As an avid reader of The Stylist, an aspiring columnist and therefore hang on every word of their resident contributor Lucy Mangan (not just by default, I do think she’s very good) her column this week about working from home had me sitting on the fence.

When I first read it online I couldn’t agree with her more:

Worker-from-home – know thyself. All your flaws – your inherent laziness, your tendency to procrastinate, your lack of self-discipline, of conscientiousness, your need to check with a peer or superior that what you are doing is right every 30 seconds, or whatever the grim cocktail of weaknesses an unbenevolent god saw fit to pour into your soul – are about to be revealed. 

This is me! When I first started working from home (5 months ago) I was overjoyed at the prospect of no commute.  No more tights, blisters in ugly ‘appropriate’ heels, black, grey or navy dresses with high necks, low hemlines or shirts that needed ironing. I had romantic images of myself squirreling away in the office (aka spare room with a desk in it) creating a masterpiece, where I would emerge 6 months later, laden down with a manuscript confident that this was my making. I had done it!

Well needless to say I’m still working on my script and find myself seeking very regular breaks/ interruptions/ distractions throughout the day. When she says: Every day becomes a war between your good and bad selves – Lucy wasn’t lying. The internet, my nemesis, my friend – it’s both brilliant and destructive. Coming up with an idea or a notion or anything that requires a little research (for the play I’m writing as part of my PhD) allows me to fully justify a necessary flutter on Google. That’s fine. It’s development. Guilt free.

What isn’t fine, is when that ‘flutter’ goes from Google Scholar, which will somehow take me to amazon, where I’ll just glance at the ‘Recommended for you’ section, then be distracted by an email about the weekend plans, which will lead to 15 minutes on ASOS, filling a basket then grumpily closing it as I can’t justify buying clothes, to then reply to the email about my dire state of finances and that I’ve got nothing to wear, which will then lead to a tweet about said desperate circumstances and then back to Google to find out where I’ll search for ‘free things to do’, then I’ll make a cup of tea, stare listlessly into the biscuit tin (that I have to keep empty to avoid ‘working from home’- induced obesity), then I’ll check the train times, and then maybe Google ‘healthy biscuit alternatives’, then I’ll check twitter again and generally end up back on The Stylist’s website because I saw a tweet about the top 5 reasons I get so hungry,  or how wedding dresses made of marshmallows is the latest trend, I’ll forward the link to everyone I know that’s getting married and then the phone will ring!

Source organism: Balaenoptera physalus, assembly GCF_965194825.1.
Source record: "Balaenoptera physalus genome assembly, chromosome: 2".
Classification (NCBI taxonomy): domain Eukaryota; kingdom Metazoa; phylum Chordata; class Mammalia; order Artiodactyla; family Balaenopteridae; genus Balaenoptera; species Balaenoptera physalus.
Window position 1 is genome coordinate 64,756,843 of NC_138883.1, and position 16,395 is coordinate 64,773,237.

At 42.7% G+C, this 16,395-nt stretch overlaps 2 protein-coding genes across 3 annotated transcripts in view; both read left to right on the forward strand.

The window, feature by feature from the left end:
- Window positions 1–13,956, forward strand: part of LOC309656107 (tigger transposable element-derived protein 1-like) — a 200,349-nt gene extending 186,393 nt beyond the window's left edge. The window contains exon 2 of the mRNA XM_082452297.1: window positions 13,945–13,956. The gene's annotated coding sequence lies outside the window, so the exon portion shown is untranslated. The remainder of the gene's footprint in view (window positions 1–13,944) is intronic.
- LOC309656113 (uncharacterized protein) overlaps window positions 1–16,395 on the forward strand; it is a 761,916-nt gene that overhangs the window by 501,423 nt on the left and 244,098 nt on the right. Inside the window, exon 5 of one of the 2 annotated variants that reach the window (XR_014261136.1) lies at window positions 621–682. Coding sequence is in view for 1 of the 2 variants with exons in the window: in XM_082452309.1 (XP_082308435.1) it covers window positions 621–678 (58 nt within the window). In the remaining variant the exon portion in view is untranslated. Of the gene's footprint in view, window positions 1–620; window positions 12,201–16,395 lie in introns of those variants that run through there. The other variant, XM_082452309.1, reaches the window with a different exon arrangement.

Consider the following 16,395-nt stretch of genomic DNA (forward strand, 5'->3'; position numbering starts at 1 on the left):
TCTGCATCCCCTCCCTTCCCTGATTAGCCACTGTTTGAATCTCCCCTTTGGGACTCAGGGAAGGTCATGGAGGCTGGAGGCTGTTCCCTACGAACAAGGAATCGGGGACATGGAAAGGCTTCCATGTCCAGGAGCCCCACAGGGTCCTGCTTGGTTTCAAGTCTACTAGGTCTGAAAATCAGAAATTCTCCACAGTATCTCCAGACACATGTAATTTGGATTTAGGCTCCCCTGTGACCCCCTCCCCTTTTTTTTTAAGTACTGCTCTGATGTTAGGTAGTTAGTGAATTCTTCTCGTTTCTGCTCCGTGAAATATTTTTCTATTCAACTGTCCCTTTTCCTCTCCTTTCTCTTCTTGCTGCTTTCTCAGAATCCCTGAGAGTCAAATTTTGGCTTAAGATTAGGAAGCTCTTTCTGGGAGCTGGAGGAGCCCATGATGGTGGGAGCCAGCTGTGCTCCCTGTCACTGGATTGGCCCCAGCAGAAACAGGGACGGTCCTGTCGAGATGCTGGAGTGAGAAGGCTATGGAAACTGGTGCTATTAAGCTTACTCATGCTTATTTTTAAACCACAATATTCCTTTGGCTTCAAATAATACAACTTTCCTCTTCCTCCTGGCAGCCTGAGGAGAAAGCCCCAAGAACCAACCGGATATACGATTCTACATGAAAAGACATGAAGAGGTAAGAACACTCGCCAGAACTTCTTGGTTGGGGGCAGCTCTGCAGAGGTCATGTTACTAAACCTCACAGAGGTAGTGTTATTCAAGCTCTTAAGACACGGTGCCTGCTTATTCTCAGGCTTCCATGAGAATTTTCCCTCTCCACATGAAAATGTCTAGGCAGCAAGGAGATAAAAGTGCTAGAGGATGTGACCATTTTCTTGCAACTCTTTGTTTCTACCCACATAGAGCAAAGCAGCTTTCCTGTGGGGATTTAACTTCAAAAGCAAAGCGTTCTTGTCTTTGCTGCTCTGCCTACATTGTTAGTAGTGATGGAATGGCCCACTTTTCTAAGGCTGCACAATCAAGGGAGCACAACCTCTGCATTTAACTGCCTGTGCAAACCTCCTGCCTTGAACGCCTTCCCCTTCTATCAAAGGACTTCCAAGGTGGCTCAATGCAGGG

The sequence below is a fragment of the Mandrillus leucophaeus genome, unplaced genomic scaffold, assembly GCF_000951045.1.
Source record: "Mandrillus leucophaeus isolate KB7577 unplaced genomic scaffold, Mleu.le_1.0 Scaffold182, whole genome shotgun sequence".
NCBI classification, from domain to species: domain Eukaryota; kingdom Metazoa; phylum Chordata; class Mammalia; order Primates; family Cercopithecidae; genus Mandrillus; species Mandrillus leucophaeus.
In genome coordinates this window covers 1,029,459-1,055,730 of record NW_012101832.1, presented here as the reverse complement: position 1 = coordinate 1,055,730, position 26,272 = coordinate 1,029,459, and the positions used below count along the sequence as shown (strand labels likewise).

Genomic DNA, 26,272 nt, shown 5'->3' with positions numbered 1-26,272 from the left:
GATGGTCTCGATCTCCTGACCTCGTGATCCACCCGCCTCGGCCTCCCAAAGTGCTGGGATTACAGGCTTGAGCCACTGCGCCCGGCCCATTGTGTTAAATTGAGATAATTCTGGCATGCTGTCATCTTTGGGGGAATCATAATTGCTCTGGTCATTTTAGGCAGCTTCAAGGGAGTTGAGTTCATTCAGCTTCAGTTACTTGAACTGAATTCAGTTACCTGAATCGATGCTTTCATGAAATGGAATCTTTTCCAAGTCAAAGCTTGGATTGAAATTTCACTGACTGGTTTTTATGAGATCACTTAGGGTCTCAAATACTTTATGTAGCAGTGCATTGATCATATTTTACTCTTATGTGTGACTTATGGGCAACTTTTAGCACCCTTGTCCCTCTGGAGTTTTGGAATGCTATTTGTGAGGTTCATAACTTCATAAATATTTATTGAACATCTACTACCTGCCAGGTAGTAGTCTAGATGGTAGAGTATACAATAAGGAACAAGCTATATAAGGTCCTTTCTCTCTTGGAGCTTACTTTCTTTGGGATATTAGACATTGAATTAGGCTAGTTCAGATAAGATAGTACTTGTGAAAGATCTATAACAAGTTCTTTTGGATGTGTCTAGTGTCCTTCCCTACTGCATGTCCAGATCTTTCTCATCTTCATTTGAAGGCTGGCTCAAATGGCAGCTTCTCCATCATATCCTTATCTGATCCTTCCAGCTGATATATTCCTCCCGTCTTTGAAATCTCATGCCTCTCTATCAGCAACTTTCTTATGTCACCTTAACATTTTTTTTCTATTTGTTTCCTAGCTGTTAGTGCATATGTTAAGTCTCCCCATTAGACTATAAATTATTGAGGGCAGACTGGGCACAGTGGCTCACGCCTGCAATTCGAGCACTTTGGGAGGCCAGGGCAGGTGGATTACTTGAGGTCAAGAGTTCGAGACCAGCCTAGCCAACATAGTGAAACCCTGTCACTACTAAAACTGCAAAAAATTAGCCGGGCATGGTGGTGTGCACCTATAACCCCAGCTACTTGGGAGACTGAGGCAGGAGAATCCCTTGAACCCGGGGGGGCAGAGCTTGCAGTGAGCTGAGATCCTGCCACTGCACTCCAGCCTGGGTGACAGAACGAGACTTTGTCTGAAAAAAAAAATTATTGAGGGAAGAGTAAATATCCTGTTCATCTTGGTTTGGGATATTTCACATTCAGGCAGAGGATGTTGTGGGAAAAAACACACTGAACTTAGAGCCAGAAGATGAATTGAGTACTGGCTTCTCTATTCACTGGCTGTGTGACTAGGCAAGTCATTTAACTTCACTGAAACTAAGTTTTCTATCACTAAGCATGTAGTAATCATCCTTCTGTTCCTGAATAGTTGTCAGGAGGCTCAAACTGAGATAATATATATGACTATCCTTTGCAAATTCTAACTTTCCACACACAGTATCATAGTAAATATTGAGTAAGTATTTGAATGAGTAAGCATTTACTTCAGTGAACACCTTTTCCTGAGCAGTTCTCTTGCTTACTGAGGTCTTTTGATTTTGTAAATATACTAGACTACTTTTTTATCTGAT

So I was beginning to get myself down about the whole concept of working from home.  I wasn’t entirely sure I was cut out for it. My social interaction over the course of any day that doesn’t involve any meetings or phone calls is through twitter and if I stick on Loose Women on when I’m making lunch.

I started trawling through job sites.  I think I even sent my CV in to one, motivated by the sole vision of Friday night drinks and conversations with actual people, instead of listening to Carol Vorderman over a homous pitta. I doubted my ability to discipline myself to work unattended on my own projects.  I also work from home as a consultant and don’t seem to have the same issues with distractions when I’m getting paid for it.  Two days a week, I’m a machine. Calls, emails, proposals, presentations… no problem.  The rest of the week, when I’m working on what I’m really supposed to be focusing on, the small matter of my Doctorate dissertation – and I start to fall apart at the seams!

But then it all changed.

By ‘all’ I mean the weather.  I blame a lot on the weather.  It’s the weather’s fault I get squidgy over Christmas. It’s to blame for me being a miserable cow from Halloween to when the clocks change for British Summer Time.  It was quite clearly the weather that was distracting me from squirreling away for 6 months to create my masterpiece. The overnight change in season – the winter of our discontent,  made glorious summer by … a change in surface pressure, a warm front coming from the East and possibly, global warming.

Either way, working from home in the sunshine has proven to be extremely productive.  I don’t know why, but sitting in the garden means I can concentrate for longer. I don’t want to hit the biscuit tin and can seem to stay still for hours on end.  Maybe it’s the Vitamin D, maybe it’s because I’m in a better mood. Whatever it is, I’ve re-written a few scenes, taken a conference call, read a play, set up a few meetings for next week and I’ve managed to get this blog done too. Albeit, I’m now slightly rouge, most likely dangerously dehydrated and tend to sway more into the ‘freckle’ camp rather than ‘mahogany’, but it doesn’t matter. I’ve actually pulled my finger out, achieved something and I’ve got After Sun.

(N.B Temperature apparently set to drop next week so will report back if there is indeed a scientific correlation between productivity and the weather).

There’s nothing more satisfying on a Friday afternoon than ticking off all the actions on your ‘To Do’ list (yes, I write lists, I’m not a robot) in time to mix the Pimms and find that the commute consists of nothing other than closing the laptop and putting your feet up 🙂

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